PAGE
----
Adams has been with tennis coach partner Ian Campbell for more than 25 years and they have daughters, 20-year-old Charley and Bonnie, 16. Did having her kids a little older in life contribute to her still feeling youthful today?

“I think that does make a difference. We talk about keeping feeling young, but what do we mean by that because your birth certificate is immutable? It’s not like I’m trying to fool anyone because I have a 16-year-old child. But when do you start to feel old? It’s that thing we say, isn’t it, I know I’m 59 but I feel 21. Or, I don’t look my age. At what point do you look in the mirror and say, ‘Yeah, this is my age’?”

© ITV/Shutterstock
Kaye Adams with Nadia Sawalha, Jane Moore and Philippa Kennedy on Loose Women in 1999

Adams believes it’s the poor attitudes towards older people that is partly responsible for why we refuse to accept our age.

“I mean, to be an old person is a term of insult,” she continued. “It’s almost like there’s not the same value to the person anymore. Being young carries a higher value than being old in our society. But you’re lucky if you get to become an older person, because a lot of people don’t have the chance to turn 60. It should be a privilege to get to 60, and if you’re in relatively good health, why pretend to be younger?”

Adams, who has presented Loose Women on and off since the daytime debate show began in 1999, believes her attitude towards age stems from her mum, Cathie.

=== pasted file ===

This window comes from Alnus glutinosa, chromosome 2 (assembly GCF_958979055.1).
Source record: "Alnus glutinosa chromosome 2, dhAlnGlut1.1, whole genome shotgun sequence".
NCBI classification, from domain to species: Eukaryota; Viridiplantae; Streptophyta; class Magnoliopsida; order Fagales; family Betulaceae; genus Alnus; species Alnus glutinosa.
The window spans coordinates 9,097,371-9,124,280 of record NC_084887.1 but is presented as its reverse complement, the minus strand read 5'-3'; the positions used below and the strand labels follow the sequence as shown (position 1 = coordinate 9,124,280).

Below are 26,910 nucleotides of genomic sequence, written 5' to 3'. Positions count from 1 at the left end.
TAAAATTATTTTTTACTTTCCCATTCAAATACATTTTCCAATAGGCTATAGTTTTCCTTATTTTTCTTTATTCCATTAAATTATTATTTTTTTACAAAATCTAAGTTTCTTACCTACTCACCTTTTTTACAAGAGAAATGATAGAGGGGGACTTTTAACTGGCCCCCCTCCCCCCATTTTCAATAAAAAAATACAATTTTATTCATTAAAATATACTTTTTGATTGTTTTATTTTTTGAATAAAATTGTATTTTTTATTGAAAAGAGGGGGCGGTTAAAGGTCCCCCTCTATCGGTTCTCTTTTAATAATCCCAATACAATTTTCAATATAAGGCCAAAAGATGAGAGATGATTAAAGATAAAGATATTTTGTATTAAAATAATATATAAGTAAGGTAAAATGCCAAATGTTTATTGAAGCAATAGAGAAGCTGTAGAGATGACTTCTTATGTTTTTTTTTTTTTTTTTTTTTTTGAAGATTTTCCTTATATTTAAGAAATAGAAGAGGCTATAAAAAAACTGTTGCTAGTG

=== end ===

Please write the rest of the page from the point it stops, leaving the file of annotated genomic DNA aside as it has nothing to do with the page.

“She was one of those people who would say ‘over 21’ when she was asked her age. It became a family joke but, lo and behold, I’ve turned into my mother – in all sorts of ways. My mum always dyed her hair, right to the very end. She was very ill in hospital but, my God, if I let her roots go too long she would have killed me. I dye my hair, obviously, and I’d always said I’ll be just like my mum and never let it go grey, but now I think maybe there will come a stage when I will.”

Keen for a good talking point to begin a podcast, Adams realised that her pondering over turning 60 was the perfect topic.

“Some people really embrace getting older and feel like it’s a positive thing and have all these plans, whereas I was closed off to the idea and had anxiety about it. It felt like a ruminative subject and there’s no definitive answer to it. Once you start to talk to other people and find out how they feel about it and approach it, it gives rise to some really interesting conversations.”

It forced Adams out of a comfort zone and she’ll feel the same way when she makes her debut at the Edinburgh Fringe next month.

“I can’t believe I agreed to it when it was suggested to me,” she smiled. “I said not to be ridiculous. But Karen MacKenzie, who I do the podcast with, said she thought it would be great. I decided since I was supposed to be embracing new things I should say yes, but I still can’t quite believe it, to be honest.

“I’ve always loved the Fringe. I went to university in Edinburgh and the Fringe was always the most exciting time. I know it’s changed an awful lot since then but I’ve always loved Edinburgh at this time of year. So to be a part of something that really means a lot to me and was something I grew up with, even if I am just a tiny little dot in the grand scheme of it, is really exciting.

“We’ll have some good and interesting guests, and Karen and I will be abusing each other as usual. I’m also looking forward to doing the show in front of a live audience. We’ve not had a live audience on Loose Women for a couple of years now, because of the pandemic. I really enjoy having an audience there, it’s not something that fazes me. We hope to have the audience back on Loose Women in the autumn which we’re all thrilled about, as it’s such a huge part of the experience.

“As for the Fringe, we’re hoping to make people laugh as well as think. We won’t all be sitting there stroking our chins and being miserable.”


Kaye Adams – How To Be 60: Live!, Gilded Balloon Teviot – Debating Hall, August 23-24